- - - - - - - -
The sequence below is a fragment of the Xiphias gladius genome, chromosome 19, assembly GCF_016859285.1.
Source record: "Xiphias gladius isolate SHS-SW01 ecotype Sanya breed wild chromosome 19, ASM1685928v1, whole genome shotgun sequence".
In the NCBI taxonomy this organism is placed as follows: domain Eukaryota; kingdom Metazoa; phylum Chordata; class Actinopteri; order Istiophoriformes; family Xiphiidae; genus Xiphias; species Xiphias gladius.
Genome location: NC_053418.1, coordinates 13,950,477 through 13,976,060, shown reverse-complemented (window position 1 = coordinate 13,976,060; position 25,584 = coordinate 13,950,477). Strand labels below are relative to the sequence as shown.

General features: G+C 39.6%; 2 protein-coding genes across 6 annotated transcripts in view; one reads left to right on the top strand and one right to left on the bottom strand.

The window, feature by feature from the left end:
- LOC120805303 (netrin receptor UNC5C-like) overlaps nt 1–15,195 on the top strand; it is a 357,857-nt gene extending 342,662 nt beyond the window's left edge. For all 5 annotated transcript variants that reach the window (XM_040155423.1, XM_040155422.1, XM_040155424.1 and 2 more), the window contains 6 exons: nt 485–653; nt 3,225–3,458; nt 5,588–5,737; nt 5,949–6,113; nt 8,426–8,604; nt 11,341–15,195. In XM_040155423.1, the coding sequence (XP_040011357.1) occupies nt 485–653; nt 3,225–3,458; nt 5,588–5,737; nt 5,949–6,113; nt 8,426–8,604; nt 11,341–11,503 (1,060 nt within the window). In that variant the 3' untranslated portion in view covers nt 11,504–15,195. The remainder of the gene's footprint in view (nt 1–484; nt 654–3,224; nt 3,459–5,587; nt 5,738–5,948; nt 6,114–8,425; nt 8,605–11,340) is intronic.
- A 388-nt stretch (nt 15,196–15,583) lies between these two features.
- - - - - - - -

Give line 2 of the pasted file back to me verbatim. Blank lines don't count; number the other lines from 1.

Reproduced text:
Source record: "Xiphias gladius isolate SHS-SW01 ecotype Sanya breed wild chromosome 19, ASM1685928v1, whole genome shotgun sequence".